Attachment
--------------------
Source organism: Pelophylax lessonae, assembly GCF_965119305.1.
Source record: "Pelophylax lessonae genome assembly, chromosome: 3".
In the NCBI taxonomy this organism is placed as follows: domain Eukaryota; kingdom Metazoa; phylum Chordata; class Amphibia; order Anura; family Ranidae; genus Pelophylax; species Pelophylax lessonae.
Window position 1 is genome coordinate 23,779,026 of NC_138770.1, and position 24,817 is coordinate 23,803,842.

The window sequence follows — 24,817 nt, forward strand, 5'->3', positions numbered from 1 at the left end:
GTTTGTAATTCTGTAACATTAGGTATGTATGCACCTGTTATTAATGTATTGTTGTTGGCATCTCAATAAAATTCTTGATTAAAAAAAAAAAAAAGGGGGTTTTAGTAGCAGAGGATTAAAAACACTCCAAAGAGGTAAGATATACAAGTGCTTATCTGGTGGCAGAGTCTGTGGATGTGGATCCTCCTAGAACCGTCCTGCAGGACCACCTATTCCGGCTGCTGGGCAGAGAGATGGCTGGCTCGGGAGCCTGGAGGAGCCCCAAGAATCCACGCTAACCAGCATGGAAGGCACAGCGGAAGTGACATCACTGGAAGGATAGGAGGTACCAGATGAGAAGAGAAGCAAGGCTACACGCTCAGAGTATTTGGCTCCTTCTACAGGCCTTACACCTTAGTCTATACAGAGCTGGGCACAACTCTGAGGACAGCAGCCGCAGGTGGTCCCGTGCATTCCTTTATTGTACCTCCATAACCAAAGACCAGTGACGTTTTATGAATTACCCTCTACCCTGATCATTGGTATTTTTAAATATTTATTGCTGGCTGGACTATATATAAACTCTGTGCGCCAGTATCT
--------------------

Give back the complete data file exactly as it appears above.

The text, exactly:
Source organism: Pelophylax lessonae, assembly GCF_965119305.1.
Source record: "Pelophylax lessonae genome assembly, chromosome: 3".
In the NCBI taxonomy this organism is placed as follows: domain Eukaryota; kingdom Metazoa; phylum Chordata; class Amphibia; order Anura; family Ranidae; genus Pelophylax; species Pelophylax lessonae.
Window position 1 is genome coordinate 23,779,026 of NC_138770.1, and position 24,817 is coordinate 23,803,842.

The window sequence follows — 24,817 nt, forward strand, 5'->3', positions numbered from 1 at the left end:
GTTTGTAATTCTGTAACATTAGGTATGTATGCACCTGTTATTAATGTATTGTTGTTGGCATCTCAATAAAATTCTTGATTAAAAAAAAAAAAAAGGGGGTTTTAGTAGCAGAGGATTAAAAACACTCCAAAGAGGTAAGATATACAAGTGCTTATCTGGTGGCAGAGTCTGTGGATGTGGATCCTCCTAGAACCGTCCTGCAGGACCACCTATTCCGGCTGCTGGGCAGAGAGATGGCTGGCTCGGGAGCCTGGAGGAGCCCCAAGAATCCACGCTAACCAGCATGGAAGGCACAGCGGAAGTGACATCACTGGAAGGATAGGAGGTACCAGATGAGAAGAGAAGCAAGGCTACACGCTCAGAGTATTTGGCTCCTTCTACAGGCCTTACACCTTAGTCTATACAGAGCTGGGCACAACTCTGAGGACAGCAGCCGCAGGTGGTCCCGTGCATTCCTTTATTGTACCTCCATAACCAAAGACCAGTGACGTTTTATGAATTACCCTCTACCCTGATCATTGGTATTTTTAAATATTTATTGCTGGCTGGACTATATATAAACTCTGTGCGCCAGTATCT